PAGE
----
In 1995 three researchers from Keio University, Shigeru Watanabe, Junko Sakamoto and Masumi Wakita won the Ig Nobel Prize for Psychology for teaching pigeons to discriminate between impressionist and cubist paintings using the works of Claude Monet and Pablo Picasso. Interestingly, when the paintings were shown to the birds upside down they could only identify the cubist works.
The Dutch/American artist Anton van Dalen is a pigeon fancier. Each day, weather permitting, he goes to the roof of the building he has called home for the last 47 years and releases his birds from their loft to fly in the sky over Manhattan’s East Village. What was once a common sight has become increasingly rare as this Manhattan enclave has suffered from the advance of gentrification.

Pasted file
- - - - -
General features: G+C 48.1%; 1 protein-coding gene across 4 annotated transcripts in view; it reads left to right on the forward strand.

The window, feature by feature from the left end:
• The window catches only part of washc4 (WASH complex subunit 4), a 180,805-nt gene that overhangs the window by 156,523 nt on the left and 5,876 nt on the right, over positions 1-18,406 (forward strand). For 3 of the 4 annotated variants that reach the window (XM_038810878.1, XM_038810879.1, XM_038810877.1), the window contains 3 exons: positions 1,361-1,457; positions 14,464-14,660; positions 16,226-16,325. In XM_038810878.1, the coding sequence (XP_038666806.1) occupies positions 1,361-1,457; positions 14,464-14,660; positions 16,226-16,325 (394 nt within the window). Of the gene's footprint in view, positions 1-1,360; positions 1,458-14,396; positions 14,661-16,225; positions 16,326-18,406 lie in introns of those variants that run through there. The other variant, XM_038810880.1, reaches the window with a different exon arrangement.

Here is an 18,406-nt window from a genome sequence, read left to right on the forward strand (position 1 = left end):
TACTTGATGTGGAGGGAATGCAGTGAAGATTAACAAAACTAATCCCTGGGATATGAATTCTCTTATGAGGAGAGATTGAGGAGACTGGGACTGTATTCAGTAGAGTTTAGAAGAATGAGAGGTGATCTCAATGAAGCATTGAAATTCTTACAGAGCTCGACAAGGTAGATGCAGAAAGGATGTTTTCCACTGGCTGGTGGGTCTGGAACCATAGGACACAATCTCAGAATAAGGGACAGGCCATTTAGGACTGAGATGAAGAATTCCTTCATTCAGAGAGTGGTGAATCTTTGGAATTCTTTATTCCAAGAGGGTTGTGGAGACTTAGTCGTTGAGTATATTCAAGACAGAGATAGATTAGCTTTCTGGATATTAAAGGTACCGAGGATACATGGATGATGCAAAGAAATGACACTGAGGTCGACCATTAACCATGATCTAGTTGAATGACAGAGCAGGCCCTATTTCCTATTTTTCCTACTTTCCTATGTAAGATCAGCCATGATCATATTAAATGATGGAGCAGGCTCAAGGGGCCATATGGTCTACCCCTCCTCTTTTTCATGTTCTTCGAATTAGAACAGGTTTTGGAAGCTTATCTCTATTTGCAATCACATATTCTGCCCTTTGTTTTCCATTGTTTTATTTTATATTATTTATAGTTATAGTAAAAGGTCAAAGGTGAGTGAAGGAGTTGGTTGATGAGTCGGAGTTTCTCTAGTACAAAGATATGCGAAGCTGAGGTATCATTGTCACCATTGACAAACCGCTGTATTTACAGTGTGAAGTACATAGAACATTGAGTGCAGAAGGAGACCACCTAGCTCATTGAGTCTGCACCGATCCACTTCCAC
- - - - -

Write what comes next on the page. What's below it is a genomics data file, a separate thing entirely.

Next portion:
The change wrought over the last four decades to his beloved East Village along with his fascination with animal intelligence of both the winged kind as well as the human kind has long informed his work. Presented in a graphic reportage style it betrays the influence of the New Yorker’s cartoonist and illustrator Saul Steinberg for whom van Dalen was his main assistant for 30 years.
From the seedy streets with their drug-shooting galleries to the upscale bars, fast food restaurants, and well-heeled women van Dalen’s work is infused with the pessimism of the realist but soften with a dry wit as he explores his character’s ability to survive in an environment of restricted behavior. Over time van Dalen’s palette has shift from the monochromatic style of his earlier works to what he calls “the colors of our time,” a mimicking of the light from flat screens, cell phones and computers.
An exhibition of van Dalen’s latest works will open at New York’s PPOW Gallery on the 13 of February and be on show until the 14th of March.